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If it Ain't Broke... - 75%

doomknocker, October 27th, 2014
Written based on this version: 2014, CD, Nuclear Blast

At this point, we're all pretty well aware of this Swiss octet and their propensity for grand folksy melodeath as only they can provide, but if you ask me these dudes and dudettes are a good example of a band who seems to get better with each subsequent release. Recent years and albums have proven that they can continue to delve into the depths of musicality and unearth recorded works that tend to be more enjoyable than the one(s) preceding them, like a creative evolutionary ladder we can all bear witness to and partake in its many fruits. But you'd want to expect that, wouldn't you? I know I would.

With regard to "Origins", which honestly came out quicker than I'd though, things aren't entirely rewritten, and if anything an influx of symphonic elements amidst an increase of face time for the natural folk instrumentation over the guitars give the majority of the musical outputs more theatrical and dramatic in approach (the samples and narration segments also help in this regard). This is definitely a good thing as, despite how much I've enjoyed earlier albums, there was a bit too much distance between the down-to-earth feel and the modernization the electric instruments contained, a contrast of vibes that has recently found a better gelling. If any of that makes sense? The point I'm making is that Eluveitie is far gone from being a work in progress and is able to go with their definitive sound into recorded solidarity, even if the bulk of the album leaps from one extreme to the next. Much of the material present is among some of the band's most melodic and enveloping to date. It's not always blisteringly fast or heavy, but where it lacks in that it makes up for with depth and however you pick your poison, you'll still be able to walk away rather satisfied, whether it's the bestial, heavy tracks ("From Darkness", "Inception") or the tunic-clad atmospheric likes ("Celtos", "Virunus", "The Call of the Mountains").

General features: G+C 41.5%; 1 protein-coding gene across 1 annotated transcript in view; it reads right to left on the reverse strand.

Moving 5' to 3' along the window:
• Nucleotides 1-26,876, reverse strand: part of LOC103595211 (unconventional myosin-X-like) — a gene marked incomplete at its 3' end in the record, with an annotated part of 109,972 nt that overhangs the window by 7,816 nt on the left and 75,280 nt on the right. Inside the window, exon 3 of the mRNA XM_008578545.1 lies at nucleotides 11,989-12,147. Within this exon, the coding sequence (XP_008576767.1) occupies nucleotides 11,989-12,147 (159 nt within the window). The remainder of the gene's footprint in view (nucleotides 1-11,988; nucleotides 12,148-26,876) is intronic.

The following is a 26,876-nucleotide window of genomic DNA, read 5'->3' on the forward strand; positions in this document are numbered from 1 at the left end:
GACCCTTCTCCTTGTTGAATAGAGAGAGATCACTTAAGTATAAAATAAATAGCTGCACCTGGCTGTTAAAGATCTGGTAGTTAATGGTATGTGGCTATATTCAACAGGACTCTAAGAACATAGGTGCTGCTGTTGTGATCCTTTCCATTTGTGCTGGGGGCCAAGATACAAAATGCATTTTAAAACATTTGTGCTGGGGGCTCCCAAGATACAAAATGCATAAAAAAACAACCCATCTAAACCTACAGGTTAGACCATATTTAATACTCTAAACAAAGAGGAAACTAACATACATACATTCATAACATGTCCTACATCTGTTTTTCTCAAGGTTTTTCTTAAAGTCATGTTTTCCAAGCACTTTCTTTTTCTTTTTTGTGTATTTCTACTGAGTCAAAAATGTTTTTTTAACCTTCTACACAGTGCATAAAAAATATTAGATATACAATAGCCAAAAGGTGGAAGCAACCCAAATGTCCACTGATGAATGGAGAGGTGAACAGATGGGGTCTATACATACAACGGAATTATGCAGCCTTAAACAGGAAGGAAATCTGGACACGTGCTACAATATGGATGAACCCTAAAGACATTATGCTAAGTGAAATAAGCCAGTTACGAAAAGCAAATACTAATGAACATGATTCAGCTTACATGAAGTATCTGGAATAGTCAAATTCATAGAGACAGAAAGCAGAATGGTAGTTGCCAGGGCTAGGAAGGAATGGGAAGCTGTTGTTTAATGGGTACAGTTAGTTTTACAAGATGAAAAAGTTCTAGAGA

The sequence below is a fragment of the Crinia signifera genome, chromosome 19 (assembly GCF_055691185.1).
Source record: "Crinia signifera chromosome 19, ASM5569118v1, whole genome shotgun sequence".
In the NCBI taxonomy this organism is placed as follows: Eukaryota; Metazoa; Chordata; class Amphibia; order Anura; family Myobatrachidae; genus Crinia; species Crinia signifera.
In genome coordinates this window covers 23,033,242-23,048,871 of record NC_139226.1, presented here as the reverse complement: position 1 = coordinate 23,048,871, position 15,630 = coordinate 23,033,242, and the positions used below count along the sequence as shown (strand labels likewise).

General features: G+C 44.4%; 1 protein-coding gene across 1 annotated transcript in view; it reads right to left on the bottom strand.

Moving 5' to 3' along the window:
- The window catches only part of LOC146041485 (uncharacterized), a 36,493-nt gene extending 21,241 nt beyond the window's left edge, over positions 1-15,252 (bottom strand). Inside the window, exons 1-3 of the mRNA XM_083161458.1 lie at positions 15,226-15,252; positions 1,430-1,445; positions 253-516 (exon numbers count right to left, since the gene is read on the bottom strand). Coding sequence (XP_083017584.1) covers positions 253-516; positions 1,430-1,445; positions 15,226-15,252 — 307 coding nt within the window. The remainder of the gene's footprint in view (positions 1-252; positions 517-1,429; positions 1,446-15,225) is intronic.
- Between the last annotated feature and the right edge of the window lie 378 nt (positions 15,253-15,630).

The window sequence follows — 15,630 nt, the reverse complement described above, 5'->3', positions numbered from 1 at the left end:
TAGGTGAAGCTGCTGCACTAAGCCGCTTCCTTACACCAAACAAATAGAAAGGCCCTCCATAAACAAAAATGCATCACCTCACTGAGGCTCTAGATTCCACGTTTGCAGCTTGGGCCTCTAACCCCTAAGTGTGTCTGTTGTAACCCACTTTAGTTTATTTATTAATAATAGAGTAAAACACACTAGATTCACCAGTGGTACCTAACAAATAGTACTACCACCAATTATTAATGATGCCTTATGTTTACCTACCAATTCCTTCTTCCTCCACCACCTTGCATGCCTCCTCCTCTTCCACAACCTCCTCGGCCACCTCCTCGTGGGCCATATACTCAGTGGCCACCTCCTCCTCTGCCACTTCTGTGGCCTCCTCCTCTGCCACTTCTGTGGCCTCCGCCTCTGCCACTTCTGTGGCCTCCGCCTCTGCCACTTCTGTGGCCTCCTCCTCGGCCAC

The whole of the album flows from one track to the next with a bit of a rock opera appeal with a story to tell; it takes some reading, but it's in there somewhere, helping give a stylistically similar appeal on the musical level. Successive tracks segue into each other with a genuine sense of flow, helping the listener go from one end of the tale to the next without too many bumps in the road getting in the way outside of the occasional bout of familiarity in spite of how the whole of the work is still its own beast. Then again, how ultimately busy should one take the woodwind, hurdy-gurdy and fiddle arrangements without losing that seemingly patented vibe, yes? And we wouldn't want that. And yet, that's still a small argument to place against the group in the grand scheme of things given how much depth the rest of the music contains all its own. Let the little things pass, dammit, and enjoy the ride as you should.

At the end of the day "Origins" is quite an enjoyable little number that feels like a more complete work than albums passed, thereby being something to appreciate all its own. But that being said, if you aren't all that keen on their work chances are this probably won't convert you, but for those who are, let this properly augment your discography. Ye shan't be disappointed.